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United States District Court, S.D. New York

October 6, 2004.


The opinion of the court was delivered by: GERARD E. LYNCH, District Judge


On February 25, 2001, a gun battle erupted on the streets of Manhattan outside the studio of a radio station specializing in hip-hop music, allegedly between members of the respective entourages of two recording artists. At least one person was shot and seriously wounded. The United States Attorney undertook an investigation into these events, which eventually resulted in the instant indictment, in which four defendants — Damion Butler, Kimberly Jones, Monique Dopwell, and Hillary Weston — stand accused in seventeen counts of offenses ranging from possession of firearms by a convicted felon, through perjury and obstruction of justice, to fraudulent use of a passport. A somewhat unusual feature of the indictment is that of the seventeen counts, fifteen name only one defendant, and the remaining two charge two defendants jointly. No count in the indictment charges all four defendants, or even as many as three of them. Unsurprisingly, all four defendants move for severance of the charges, though they differ in some respects in their suggestions for carving the indictment into separate trials. The motions will be denied.


  I. The Indictment

  In broad outline, the indictment charges that the shooting incident grew out of rivalries among performers in the musical genre known as rap or hip-hop.*fn1 Defendant Jones is a well-known performer professionally known as "Lil' Kim." The other defendants are friends and business associates of hers. Butler and Suif Jackson, named as a defendant in an earlier version of this indictment, served as sometime bodyguards or security personnel for Jones.*fn2 Weston was a manager for Jones, associated with a number of companies that provided various business services in connection with her career.

  On February 25, 2001, Jones made a personal appearance at the studio of radio station WQHT, accompanied by various friends and associates including Dopwell and Butler. After the show, Jones, Dopwell, Butler, and Jackson were standing on the sidewalk outside the radio station when another rap performer, scheduled for a later appearance at the same station, approached, accompanied by a similar entourage. After an altercation perhaps stemming from rivalry between the performers,*fn3 Jackson and Butler fired at the other group, seriously wounding one person.*fn4 Count One of the indictment charges Butler, a convicted felon, with unlawfully transporting and possessing a firearm in connection with this incident.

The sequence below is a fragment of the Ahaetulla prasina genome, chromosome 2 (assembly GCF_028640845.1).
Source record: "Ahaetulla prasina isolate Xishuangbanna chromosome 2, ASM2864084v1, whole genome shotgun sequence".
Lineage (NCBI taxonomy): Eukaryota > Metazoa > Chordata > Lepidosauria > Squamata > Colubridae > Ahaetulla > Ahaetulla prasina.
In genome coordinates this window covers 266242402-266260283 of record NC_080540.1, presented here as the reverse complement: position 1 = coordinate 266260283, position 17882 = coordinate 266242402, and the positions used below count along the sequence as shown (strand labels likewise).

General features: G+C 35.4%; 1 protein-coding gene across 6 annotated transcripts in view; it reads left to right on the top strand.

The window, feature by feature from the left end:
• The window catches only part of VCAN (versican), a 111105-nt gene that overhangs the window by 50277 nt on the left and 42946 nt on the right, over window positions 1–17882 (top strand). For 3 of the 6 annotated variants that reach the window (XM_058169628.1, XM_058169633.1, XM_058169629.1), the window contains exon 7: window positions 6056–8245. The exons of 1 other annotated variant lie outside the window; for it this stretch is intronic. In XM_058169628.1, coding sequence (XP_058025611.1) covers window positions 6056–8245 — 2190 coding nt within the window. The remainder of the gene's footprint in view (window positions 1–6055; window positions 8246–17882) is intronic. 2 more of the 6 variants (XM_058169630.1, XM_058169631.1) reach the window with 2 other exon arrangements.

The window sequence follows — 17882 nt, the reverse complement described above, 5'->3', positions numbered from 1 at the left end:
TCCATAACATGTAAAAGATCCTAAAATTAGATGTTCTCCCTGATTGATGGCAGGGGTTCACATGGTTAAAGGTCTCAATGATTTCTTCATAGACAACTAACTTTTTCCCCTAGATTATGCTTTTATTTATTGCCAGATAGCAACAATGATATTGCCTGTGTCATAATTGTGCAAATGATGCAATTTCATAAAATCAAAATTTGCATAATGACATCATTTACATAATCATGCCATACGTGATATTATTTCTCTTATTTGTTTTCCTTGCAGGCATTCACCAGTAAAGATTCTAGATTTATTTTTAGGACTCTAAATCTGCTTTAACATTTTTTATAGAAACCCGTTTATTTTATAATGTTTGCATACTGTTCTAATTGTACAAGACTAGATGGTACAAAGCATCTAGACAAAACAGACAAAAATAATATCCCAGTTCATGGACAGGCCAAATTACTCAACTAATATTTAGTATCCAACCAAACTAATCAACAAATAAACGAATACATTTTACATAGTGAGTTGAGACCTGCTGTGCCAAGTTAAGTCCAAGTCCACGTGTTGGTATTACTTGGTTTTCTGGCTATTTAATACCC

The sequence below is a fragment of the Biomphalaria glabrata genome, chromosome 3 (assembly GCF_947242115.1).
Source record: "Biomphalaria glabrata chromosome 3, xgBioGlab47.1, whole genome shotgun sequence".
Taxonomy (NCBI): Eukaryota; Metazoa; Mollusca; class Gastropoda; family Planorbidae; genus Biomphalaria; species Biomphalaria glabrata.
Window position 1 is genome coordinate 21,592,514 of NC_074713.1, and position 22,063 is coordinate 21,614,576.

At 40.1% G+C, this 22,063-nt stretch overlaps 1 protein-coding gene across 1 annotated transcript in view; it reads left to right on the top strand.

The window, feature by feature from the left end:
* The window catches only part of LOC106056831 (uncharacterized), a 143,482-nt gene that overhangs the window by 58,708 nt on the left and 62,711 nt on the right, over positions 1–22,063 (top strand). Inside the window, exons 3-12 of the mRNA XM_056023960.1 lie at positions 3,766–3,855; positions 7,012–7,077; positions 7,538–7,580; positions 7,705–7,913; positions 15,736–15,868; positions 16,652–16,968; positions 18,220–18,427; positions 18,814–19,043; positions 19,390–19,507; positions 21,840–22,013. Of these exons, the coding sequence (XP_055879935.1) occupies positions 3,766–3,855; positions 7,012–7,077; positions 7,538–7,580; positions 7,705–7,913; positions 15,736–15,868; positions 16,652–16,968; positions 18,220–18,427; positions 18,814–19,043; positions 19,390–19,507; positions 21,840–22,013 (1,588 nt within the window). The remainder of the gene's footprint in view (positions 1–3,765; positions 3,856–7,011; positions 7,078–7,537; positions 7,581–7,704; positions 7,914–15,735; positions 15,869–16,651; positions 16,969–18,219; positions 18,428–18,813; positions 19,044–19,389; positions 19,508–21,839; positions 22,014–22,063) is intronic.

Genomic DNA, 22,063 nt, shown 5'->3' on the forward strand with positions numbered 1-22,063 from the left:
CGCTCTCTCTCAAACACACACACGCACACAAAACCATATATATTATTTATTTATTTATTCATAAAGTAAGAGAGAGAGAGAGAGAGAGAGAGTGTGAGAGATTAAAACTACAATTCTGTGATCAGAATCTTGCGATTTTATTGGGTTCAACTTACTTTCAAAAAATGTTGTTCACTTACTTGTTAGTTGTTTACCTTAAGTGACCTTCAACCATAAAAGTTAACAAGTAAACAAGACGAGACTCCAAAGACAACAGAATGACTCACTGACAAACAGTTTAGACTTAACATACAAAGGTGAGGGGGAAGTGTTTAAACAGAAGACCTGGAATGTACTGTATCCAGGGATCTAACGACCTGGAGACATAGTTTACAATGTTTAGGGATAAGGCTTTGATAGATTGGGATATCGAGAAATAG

A federal grand jury later began an investigation into the shooting incident. Jones and Dopwell, among others, were subpoenaed to appear before the grand jury and compelled to testify under grants of immunity. The indictment charges that they perjured themselves in testifying, among other things, that Butler had not been present at the radio station on February 25, 2001. Jones also falsely denied knowing Jackson. These allegedly false statements, or variations on them, were made numerous times in the course of several grand jury appearances, and form the basis for Counts Two through Twelve of the indictment. Count Two charges that Jones and Dopwell conspired to obstruct the grand jury's investigation, Count Twelve charges them with a substantive crime of obstruction, and Counts Three through Eleven each charge either Jones or Dopwell with specific instances of perjury or false statements in connection with their testimony.

  Weston, unlike the other defendants, was not present at the radio station at the time of the shooting. During the course of the investigation, subpoenas were served on Weston personally and on some of the entertainment companies (the "Queen Bee Companies") with which she and Jones were associated. Weston appeared before the grand jury in response to these subpoenas, specifically testifying that she was responsible for complying with the Queen Bee subpoenas. The subpoenas, and subsequent directives to Weston during the course of her testimony, called for the production of various documents and photographs. Although Weston produced various documents in response to these commands, Weston withheld documents and photographs tending to show that Butler and Jackson had a relationship to the Queen Bee Companies, and thus to Jones. Counts Thirteen and Fourteen charge Weston with obstruction of justice in connection with the withholding of these documents.